Early Second-Century Believer in Jesus Valued Oral Testimony More than Written Testimony

Church historian Eusebius (263-339) quoting Papias, who wrote roughly 120-130 A.D. (though his writings themselves are no longer extant):

I also will not hesitate to draw up for you, along with these expositions, an orderly account of all the things I carefully learned and have carefully recalled from the elders; for I have certified their truth…. Whenever someone arrived who had been a companion of one of the elders, I would carefully inquire after their words, what Andrew or Peter had said, or what Philip or what Thomas had said, or James or John or Matthew or any of the other disciples of the Lord, and what things Aristion and the elder John, disciples of the Lord, were saying. For I did not suppose that what came out of books would benefit me as much as that which came from a living and abiding voice.  [Emphasis added]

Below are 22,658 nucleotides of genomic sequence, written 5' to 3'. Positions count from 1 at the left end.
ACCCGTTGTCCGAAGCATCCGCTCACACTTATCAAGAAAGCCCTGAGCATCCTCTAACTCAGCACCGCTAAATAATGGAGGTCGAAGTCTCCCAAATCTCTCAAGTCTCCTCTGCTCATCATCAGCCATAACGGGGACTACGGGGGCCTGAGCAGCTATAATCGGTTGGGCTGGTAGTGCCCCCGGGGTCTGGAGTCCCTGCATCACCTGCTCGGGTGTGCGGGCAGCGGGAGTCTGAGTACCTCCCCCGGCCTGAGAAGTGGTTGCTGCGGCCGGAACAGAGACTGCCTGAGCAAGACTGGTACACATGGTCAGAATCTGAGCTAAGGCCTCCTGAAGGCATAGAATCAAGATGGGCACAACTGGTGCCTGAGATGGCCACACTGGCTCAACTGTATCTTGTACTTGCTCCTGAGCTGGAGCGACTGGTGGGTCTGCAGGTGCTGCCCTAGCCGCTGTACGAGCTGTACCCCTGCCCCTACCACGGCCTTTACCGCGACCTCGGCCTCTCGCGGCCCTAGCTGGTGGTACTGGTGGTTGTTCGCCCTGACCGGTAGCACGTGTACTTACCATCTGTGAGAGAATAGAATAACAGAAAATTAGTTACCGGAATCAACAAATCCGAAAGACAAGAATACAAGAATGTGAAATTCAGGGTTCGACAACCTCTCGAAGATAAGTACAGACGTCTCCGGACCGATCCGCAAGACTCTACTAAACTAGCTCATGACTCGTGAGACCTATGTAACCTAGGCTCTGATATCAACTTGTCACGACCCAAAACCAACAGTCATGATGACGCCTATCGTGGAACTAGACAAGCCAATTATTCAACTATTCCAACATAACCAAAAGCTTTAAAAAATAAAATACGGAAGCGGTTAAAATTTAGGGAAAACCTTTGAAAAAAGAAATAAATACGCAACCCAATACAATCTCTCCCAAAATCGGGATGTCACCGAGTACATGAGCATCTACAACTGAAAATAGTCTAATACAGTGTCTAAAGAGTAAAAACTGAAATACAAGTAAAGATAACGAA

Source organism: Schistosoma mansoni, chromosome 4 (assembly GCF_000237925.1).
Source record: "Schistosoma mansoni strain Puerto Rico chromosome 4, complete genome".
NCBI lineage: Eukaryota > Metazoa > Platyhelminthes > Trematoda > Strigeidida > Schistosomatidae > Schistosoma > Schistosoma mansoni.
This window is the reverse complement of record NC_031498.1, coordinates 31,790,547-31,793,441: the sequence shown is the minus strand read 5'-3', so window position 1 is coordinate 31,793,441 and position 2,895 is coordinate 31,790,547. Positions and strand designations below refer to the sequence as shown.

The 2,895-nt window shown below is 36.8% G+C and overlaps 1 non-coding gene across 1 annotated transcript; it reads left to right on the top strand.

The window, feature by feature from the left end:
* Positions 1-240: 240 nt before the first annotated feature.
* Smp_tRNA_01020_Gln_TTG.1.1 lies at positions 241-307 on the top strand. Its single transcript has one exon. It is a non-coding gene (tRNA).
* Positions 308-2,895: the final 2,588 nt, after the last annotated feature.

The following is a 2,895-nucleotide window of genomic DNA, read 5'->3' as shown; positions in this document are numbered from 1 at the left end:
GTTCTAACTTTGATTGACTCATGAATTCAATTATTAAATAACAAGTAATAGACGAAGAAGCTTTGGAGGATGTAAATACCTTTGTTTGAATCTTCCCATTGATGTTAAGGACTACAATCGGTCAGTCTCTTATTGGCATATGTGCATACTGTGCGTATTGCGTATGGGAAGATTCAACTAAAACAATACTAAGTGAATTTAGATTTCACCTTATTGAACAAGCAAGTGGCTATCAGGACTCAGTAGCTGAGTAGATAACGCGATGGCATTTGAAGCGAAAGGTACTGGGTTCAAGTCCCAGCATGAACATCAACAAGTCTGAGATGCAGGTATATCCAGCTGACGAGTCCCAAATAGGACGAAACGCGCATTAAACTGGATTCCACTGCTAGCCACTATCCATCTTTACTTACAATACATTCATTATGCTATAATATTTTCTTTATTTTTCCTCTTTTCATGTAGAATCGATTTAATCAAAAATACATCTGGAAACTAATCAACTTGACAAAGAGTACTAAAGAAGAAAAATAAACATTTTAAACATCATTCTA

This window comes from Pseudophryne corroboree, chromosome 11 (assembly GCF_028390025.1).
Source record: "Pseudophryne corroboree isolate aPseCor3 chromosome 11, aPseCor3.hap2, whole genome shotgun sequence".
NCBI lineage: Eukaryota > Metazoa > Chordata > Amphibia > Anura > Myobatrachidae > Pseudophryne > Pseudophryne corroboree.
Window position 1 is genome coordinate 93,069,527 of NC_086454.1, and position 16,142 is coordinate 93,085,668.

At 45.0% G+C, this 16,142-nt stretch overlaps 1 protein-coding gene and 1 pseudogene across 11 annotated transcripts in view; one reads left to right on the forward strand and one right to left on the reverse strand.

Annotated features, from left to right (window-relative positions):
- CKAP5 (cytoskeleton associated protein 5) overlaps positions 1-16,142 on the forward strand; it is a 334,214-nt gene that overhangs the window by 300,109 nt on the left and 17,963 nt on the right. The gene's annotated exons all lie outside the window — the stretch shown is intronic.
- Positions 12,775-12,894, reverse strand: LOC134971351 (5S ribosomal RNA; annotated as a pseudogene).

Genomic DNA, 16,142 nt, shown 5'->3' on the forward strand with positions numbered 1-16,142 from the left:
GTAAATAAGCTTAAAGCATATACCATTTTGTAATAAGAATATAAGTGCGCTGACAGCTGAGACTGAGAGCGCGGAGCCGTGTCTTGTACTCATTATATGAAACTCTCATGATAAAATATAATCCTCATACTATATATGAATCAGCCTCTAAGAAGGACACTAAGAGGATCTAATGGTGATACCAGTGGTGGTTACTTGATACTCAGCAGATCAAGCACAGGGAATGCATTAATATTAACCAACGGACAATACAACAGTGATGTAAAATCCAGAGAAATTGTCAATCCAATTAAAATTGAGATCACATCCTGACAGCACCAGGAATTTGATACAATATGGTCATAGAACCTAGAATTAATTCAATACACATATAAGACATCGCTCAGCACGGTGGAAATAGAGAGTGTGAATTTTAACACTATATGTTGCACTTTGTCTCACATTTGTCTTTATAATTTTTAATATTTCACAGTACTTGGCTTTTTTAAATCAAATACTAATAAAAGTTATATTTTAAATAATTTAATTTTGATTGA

Source:  Ehrman, Bart D. (2012-03-20). Did Jesus Exist?: The Historical Argument for Jesus of Nazareth (Kindle Locations 1496-1501). Harper Collins, Inc.. Kindle Edition.

Is there any reason to believe that Papias was different from his contemporaries in this regard?

This entry was posted in Attestation & Corroboration, Literacy & Orality. Bookmark the permalink.